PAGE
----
Social Work Case Study Alzheimer's

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Overall, my reaction to watching the videos was sobering while sounding the competency, knowledge and skills alarm. As a social worker I must be equipped to assist both client and social unit in this phenomenon. Viewing the progression of the disease left me with concerns as there is no cure. Alzheimer’s is serious in nature and can be most difficult to contend with. Bessie was most impressive as she lived life to the fullest not allowing herself to be consumed with the inevitable. It was important to see although the disease itself had commonalities, yet it is an individual experience. Every client was unique although at the mercy of the disease, and because of this, theory based interventions must be applied and tailored distinctively. Social…show more content…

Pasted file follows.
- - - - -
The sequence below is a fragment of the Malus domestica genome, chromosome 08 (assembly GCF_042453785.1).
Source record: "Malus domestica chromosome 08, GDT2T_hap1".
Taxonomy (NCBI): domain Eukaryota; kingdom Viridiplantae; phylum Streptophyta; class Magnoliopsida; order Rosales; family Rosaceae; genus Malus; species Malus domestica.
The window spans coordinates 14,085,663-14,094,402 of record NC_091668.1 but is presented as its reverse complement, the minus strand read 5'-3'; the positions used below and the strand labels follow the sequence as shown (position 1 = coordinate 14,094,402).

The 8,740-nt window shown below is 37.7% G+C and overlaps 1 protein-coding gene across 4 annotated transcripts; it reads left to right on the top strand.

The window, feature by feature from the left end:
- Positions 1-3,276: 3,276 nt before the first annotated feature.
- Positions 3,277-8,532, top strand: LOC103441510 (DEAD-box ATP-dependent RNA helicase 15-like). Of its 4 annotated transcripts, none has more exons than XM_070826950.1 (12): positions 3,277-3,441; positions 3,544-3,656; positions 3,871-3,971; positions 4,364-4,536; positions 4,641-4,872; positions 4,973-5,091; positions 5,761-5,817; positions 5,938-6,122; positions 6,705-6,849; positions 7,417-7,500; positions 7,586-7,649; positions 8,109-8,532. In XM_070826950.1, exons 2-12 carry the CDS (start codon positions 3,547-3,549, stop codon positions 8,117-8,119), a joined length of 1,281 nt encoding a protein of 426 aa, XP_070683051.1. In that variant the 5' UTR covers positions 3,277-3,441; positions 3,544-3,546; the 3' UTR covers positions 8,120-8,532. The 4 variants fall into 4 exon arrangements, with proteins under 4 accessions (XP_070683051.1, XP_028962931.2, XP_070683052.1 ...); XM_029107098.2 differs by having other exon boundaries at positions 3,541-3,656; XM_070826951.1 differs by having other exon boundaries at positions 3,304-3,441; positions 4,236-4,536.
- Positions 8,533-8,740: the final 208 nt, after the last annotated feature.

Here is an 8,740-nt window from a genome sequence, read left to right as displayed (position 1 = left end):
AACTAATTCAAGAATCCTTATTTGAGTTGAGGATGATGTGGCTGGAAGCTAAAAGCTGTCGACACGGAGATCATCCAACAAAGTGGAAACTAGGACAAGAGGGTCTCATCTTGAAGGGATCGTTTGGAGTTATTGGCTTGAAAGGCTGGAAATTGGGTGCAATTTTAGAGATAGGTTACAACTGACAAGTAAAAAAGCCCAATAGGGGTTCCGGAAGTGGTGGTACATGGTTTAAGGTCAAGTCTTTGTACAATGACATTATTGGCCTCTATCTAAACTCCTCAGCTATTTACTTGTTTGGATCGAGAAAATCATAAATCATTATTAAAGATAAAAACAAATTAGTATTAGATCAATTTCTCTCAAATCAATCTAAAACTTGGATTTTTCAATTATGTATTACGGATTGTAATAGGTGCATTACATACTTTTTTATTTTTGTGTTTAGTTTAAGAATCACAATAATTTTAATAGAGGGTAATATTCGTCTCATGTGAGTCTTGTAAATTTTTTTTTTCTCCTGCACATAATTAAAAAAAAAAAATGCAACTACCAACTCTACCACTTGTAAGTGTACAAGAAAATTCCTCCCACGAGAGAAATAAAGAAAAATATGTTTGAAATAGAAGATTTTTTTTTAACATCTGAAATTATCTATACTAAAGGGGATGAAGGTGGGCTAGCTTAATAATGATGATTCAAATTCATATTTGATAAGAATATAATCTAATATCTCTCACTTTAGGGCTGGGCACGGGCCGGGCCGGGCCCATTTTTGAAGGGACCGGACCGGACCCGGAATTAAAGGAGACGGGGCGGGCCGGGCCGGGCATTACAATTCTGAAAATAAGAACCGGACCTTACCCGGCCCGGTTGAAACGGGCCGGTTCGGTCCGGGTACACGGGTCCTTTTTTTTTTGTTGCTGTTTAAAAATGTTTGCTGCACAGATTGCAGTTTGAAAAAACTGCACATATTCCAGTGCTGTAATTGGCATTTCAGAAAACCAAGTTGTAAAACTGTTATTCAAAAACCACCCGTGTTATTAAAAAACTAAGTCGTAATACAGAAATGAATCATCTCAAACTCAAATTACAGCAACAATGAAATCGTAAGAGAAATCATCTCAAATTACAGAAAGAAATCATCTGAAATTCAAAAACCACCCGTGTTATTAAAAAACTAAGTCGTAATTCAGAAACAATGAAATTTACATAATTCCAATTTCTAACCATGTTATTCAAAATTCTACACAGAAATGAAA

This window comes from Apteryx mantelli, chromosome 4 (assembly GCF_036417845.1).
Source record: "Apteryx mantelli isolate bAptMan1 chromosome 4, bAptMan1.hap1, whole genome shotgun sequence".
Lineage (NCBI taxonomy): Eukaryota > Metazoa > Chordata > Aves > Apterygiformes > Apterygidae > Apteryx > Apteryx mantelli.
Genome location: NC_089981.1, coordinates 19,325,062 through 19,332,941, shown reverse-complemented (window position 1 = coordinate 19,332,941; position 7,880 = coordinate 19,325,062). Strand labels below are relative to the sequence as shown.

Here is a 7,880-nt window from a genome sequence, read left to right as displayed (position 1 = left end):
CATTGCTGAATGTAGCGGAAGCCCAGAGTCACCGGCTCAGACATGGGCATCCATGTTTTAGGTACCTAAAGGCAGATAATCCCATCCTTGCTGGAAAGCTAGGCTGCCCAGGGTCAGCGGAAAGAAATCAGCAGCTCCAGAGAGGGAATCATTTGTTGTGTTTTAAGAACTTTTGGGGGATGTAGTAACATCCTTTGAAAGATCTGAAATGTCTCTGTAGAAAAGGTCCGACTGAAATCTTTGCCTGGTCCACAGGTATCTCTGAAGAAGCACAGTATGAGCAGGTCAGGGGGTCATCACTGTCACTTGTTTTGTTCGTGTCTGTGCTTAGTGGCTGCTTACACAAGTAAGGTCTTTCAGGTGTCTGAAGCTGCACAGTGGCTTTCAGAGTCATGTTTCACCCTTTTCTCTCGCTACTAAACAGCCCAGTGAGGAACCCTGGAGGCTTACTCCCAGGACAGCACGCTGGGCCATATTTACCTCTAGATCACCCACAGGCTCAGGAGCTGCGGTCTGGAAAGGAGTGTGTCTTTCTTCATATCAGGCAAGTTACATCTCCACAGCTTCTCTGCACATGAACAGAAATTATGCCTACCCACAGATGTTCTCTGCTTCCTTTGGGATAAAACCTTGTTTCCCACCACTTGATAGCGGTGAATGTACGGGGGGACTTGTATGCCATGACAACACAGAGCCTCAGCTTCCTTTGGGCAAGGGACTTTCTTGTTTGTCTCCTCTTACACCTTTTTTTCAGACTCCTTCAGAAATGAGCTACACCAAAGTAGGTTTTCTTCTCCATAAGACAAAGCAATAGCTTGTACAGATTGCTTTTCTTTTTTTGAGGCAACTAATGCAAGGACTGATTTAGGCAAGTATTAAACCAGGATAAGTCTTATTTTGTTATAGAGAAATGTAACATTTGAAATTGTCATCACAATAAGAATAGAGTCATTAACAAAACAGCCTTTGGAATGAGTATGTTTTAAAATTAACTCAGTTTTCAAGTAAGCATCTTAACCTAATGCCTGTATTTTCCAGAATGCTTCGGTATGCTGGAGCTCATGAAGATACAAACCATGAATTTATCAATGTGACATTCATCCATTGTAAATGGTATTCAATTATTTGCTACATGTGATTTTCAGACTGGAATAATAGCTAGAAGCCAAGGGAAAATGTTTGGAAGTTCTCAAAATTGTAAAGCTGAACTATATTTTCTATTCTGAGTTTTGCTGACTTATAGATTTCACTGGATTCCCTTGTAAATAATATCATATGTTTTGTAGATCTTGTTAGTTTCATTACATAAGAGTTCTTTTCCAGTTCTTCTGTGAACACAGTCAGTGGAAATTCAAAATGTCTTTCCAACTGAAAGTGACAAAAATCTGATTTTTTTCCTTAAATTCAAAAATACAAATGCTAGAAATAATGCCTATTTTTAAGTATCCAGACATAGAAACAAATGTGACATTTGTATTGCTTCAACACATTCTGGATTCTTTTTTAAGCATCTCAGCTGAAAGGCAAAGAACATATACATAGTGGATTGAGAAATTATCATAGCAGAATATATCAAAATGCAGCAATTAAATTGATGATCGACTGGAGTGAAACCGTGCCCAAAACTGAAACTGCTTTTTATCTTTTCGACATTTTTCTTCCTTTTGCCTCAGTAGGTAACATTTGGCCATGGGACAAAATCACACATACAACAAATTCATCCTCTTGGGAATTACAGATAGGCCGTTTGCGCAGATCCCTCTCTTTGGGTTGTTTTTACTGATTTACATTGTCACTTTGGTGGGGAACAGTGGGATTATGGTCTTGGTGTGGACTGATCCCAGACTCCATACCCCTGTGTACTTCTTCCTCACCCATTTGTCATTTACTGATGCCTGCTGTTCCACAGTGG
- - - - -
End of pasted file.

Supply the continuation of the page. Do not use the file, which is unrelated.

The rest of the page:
According to Greene (2007), there are various forms of Dementia, however Alzheimer’s is most popular affecting families in later life normally 65 years and older degenerating brain tissue over time. Greene further states social workers may be first responders to the discovery of the disease existence through a series of answered questions surrounding the client’s mental status. The disease itself impairs intellectual and cognitive reasoning and is therefore reported to qualified specialist. Learning about the disease will assist with certainty in diagnosis giving way to improving the client and family situation for adjusting, interventions, or advance directives. At any rate, the nature of disease also brings great concerns to caregiving. Family, friends, and other uncompensated caregivers are the mainstay for much of the care delivered to older adults, and caring for clients with Alzheimer’s disease is a daunting task. The physical and psychological stress of caregiving intensify the chances of developing the disease with a six-fold increase influencing policies, programs, and services such as respite care, skill nursing facilities and such to become responsible for research and development of successful ways to care for clients with the disease (Rogers, 2013). It is important for practitioners to learn about the disease as family assessments will be necessary for further determination of how the older adult functional capacity effects the social unit, and how they interact and influence one another (Greene, 2007). It is also necessary as appropriate service and care plans, whose objectives are measurable are created together with constant

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